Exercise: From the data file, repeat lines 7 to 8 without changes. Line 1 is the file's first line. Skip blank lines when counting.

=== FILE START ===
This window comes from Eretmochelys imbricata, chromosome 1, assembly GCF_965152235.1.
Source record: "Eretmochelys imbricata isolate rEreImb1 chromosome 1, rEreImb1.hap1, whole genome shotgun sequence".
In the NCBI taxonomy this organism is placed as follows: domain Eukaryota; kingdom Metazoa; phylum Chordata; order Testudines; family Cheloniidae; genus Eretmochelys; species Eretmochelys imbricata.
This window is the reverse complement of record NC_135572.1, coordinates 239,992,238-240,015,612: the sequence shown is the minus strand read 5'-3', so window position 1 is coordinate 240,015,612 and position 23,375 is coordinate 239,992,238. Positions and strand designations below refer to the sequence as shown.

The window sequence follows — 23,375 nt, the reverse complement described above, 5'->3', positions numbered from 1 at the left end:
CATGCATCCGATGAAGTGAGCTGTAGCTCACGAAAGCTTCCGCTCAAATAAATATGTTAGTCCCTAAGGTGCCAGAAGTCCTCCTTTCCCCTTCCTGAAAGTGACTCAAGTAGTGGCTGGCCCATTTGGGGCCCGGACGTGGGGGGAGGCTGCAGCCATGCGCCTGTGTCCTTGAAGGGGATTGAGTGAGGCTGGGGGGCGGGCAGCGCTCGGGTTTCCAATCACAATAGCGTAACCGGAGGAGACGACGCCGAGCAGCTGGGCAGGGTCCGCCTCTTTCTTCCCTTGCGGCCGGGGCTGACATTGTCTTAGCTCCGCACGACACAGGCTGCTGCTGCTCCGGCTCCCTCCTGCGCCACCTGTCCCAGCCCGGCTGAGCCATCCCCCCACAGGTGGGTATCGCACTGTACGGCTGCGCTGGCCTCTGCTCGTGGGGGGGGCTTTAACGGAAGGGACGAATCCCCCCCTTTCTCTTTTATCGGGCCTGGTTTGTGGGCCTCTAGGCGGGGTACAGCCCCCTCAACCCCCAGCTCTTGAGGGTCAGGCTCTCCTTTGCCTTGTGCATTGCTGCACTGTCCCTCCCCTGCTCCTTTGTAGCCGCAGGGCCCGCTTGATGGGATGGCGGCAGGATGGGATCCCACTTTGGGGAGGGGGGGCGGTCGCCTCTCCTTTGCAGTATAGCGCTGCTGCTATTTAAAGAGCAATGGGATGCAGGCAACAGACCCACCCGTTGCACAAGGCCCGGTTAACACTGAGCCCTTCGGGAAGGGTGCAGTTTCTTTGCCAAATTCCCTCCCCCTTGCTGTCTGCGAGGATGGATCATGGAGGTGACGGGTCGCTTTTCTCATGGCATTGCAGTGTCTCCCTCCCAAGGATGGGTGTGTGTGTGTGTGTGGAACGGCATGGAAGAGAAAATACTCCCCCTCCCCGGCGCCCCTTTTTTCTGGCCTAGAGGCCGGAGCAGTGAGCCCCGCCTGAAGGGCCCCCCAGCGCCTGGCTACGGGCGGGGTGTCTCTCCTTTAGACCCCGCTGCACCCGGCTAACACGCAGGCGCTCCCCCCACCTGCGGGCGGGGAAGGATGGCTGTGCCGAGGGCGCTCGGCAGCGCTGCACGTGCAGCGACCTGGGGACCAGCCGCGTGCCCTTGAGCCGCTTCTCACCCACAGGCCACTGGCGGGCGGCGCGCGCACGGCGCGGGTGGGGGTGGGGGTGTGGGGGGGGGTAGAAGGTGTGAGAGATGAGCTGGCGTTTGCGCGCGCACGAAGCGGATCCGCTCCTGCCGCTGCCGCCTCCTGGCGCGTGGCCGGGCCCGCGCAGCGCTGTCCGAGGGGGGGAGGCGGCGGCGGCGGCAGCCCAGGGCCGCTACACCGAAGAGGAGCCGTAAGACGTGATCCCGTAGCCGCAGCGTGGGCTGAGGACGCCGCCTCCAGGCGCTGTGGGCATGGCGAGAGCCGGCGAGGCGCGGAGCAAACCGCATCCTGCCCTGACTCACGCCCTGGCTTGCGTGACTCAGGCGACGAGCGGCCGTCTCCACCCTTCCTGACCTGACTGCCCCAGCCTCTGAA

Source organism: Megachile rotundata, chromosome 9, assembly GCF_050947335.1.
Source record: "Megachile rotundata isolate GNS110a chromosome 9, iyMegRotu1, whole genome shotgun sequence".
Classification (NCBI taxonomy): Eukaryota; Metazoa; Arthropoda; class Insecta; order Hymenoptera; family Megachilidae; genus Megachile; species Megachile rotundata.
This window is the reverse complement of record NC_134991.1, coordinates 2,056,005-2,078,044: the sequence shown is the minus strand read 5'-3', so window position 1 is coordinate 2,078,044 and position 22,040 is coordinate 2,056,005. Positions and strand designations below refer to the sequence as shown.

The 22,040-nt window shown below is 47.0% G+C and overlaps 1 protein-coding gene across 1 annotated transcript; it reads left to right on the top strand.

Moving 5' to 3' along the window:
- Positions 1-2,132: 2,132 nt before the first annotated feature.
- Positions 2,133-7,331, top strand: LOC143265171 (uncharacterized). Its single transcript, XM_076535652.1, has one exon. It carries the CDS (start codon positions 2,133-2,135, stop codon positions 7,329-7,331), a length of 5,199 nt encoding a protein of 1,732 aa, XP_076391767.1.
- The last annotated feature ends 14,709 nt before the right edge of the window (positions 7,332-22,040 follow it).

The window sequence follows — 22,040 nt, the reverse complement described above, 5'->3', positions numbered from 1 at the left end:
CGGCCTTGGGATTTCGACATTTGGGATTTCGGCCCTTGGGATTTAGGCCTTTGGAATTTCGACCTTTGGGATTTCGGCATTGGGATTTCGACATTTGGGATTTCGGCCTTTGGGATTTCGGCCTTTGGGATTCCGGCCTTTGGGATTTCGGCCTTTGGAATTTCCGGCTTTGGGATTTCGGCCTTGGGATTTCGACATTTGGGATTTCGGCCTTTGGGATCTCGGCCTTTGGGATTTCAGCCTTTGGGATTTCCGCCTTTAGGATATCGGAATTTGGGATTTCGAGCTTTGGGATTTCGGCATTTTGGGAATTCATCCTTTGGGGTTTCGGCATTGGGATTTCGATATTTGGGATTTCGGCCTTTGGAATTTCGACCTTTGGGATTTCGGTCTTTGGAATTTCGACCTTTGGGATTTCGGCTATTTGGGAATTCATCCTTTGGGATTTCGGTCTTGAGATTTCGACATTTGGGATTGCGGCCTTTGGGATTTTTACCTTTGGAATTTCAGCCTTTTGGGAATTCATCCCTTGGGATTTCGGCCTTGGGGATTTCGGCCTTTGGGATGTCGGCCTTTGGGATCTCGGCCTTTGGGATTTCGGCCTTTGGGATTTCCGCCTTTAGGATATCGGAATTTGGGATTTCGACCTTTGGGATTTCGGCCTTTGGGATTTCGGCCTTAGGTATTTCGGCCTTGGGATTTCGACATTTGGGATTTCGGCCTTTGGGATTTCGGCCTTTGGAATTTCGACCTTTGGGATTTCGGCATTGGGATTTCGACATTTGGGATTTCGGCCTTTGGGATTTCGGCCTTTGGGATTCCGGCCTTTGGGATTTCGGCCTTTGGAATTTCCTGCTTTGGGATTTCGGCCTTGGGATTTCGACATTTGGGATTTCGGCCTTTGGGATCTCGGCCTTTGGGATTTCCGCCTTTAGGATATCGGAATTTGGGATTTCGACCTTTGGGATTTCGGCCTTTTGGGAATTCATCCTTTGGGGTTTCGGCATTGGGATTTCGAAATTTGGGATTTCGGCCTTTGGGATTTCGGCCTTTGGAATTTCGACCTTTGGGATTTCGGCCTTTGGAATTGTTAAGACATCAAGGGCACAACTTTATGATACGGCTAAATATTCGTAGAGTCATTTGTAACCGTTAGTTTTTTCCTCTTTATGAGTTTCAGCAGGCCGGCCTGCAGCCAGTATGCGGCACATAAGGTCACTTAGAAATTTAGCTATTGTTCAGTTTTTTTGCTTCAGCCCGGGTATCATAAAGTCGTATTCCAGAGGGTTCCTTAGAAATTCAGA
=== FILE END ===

Source organism: Megachile rotundata, chromosome 9, assembly GCF_050947335.1.
Source record: "Megachile rotundata isolate GNS110a chromosome 9, iyMegRotu1, whole genome shotgun sequence".